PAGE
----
Roger Ebert has died. I say these words with a heavy heart. For me, Ebert was not just a man who offered his opinion about mass market entertainment. He was a figure that helped shape the view of the medium. No longer are films merely dismissed as two-hours-of escapist entertainment punctuated by trailers and requests for moviegoers to “please turn off all cell phones.” They were works of art that could be studied, debated and analyzed, like a classic novel or a painting at the Art Museum.
I only met Roger Ebert once.
It was at a celebration of Barnes & Nobles’s 10th year at its Lincoln Park location. I had brought with me two books for Roger to sign. And when I met him face-to-face, I had to show off my own encyclopedic knowledge of classic film.
“I’ve been watching a lot of Billy Wilder lately,” I said. “I think Double Indemnity is his best film, but I have a strong liking for Some Like it Hot as well.”
Without skipping a beat he responded, “You should definitely see One, Two, Three with James Cagney. It’s one of his less heralded gems.”
The moment crystallized for me the uniqueness of Roger Ebert. He was a man who knew movies like a cardiologist would the chambers of the heart, and turned his passion into a career that influenced generations of movie lovers.
I first began reading his reviews when I was all of 6 years old. I was curious about the trailer I had seen for a certain comedic-horror film about ghost-chasing exterminators in New York. His review was glowing, saying that the film (Ghostbusters) was “an exception to the rule that big special effects can wreck a comedy.” From there, I began to follow Ebert’s reviews every Friday in the Chicago Sun-Times. Even when I disagreed with them (he did recommend Cop and a Half), the amount of skill and craftsmanship in his writing was worthy of some of the great humorist like P.J. O’Rourke.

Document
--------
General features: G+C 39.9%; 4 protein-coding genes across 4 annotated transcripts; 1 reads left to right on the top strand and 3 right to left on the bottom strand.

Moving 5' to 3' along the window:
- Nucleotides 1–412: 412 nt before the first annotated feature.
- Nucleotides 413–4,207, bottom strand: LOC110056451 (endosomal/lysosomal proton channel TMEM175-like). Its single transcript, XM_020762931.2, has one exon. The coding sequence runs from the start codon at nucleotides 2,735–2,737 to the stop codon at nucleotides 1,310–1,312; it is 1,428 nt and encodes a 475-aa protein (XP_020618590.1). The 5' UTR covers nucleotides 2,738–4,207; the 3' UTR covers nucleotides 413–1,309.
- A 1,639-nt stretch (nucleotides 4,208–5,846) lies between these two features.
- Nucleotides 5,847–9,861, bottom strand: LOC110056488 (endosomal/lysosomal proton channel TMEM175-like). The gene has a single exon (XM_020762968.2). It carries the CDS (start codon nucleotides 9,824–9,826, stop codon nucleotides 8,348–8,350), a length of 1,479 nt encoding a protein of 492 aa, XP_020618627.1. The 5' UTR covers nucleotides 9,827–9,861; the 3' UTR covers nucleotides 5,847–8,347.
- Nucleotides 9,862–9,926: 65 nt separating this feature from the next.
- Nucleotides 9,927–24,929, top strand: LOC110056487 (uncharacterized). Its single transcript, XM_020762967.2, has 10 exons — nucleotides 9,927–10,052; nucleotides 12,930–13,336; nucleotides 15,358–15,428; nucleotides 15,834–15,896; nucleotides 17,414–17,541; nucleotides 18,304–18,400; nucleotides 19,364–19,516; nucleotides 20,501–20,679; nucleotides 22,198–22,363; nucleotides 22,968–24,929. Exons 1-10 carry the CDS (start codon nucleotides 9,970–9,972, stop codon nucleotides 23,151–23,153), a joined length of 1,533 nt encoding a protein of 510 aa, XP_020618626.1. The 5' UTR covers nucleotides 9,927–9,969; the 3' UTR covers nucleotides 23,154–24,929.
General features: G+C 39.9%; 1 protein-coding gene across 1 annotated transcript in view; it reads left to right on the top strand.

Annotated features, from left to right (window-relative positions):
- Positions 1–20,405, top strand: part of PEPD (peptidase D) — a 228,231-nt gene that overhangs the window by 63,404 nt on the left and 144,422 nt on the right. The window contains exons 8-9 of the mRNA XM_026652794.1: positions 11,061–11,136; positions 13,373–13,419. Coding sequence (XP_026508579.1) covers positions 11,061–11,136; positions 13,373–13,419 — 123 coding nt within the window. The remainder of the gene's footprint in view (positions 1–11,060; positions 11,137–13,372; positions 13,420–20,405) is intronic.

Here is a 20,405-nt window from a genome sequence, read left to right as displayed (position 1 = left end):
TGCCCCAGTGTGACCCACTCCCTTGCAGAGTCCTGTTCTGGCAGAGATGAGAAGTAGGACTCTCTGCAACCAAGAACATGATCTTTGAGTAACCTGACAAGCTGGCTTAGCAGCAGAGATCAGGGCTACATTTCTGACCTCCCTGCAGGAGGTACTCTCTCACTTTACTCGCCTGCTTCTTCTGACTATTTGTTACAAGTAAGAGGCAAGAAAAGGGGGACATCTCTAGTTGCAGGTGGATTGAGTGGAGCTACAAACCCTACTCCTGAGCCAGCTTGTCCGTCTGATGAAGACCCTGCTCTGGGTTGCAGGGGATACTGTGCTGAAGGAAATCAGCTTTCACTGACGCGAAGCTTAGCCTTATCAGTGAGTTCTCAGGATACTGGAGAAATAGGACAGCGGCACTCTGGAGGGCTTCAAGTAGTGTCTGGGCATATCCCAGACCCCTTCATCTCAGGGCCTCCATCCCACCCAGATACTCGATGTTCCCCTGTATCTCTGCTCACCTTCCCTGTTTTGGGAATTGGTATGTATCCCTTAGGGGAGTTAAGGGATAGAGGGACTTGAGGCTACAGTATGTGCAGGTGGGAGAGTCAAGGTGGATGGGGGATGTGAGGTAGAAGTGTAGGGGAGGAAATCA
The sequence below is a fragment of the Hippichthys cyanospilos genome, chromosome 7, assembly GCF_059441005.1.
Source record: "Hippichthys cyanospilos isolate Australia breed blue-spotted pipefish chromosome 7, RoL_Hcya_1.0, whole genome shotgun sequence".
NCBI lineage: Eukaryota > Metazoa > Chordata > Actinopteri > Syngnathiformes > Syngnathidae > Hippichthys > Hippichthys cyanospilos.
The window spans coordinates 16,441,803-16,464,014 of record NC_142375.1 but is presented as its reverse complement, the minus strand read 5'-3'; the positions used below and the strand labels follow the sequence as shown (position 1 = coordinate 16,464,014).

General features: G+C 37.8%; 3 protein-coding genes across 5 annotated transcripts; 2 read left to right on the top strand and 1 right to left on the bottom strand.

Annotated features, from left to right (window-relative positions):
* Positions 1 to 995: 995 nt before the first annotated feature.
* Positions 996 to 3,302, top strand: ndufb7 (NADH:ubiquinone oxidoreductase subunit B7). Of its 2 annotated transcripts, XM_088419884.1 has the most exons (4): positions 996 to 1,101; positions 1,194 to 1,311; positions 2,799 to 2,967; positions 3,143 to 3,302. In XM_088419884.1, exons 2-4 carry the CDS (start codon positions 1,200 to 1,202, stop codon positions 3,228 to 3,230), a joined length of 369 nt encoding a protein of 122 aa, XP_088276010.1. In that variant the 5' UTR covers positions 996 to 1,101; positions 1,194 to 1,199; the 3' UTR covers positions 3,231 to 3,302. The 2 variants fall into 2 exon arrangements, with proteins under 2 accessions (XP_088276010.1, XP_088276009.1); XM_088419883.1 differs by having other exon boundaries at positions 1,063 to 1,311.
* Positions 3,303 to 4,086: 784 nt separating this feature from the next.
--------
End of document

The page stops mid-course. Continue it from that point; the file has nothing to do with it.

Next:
He provided substantive, detailed accounts of each film’s virtues (or deep artistic pitfalls). His reviews that I would rank among my favorites are too numerous to count. I enjoyed his evisceration of Punisher: War Zone. He hilariously pointed out that in one scene in a factory there are two adjacent work stations, one doing glass crushing and the other doing meat processing. He wonders what type of factory would have those two jobs done at close-by conveyors and then wrote, “I was looking for the saltwater taffy mixer.”
Along with winning a Pulitzer Prize in 1975 — the same year the syndicated show “Opening Soon at a Theater Near You” with Gene Siskel debuted — Ebert also has the distinction of actually having made a feature film. It was Beyond the Valley of the Dolls in 1970, directed by Russ Meyer from a script by Ebert. The film was one of three collaborations with the subversive filmmaker in the 1970s for Ebert. Afterward, he devoted his time exclusively to looking at other people’s films.
For me, Ebert’s legacy is clear.
He helped shape the contextual landscape of media consumption. In an era where a film like G.I. Joe can open in 2,000 theaters while offering few additions to the artistic development of the 13-year-olds in attendance, there is the belief that film can also be life-affirming. They can be challenging, heartfelt, and allow us to walk for two hours in another’s shoes.
Thumbs up Roger on a brilliant career.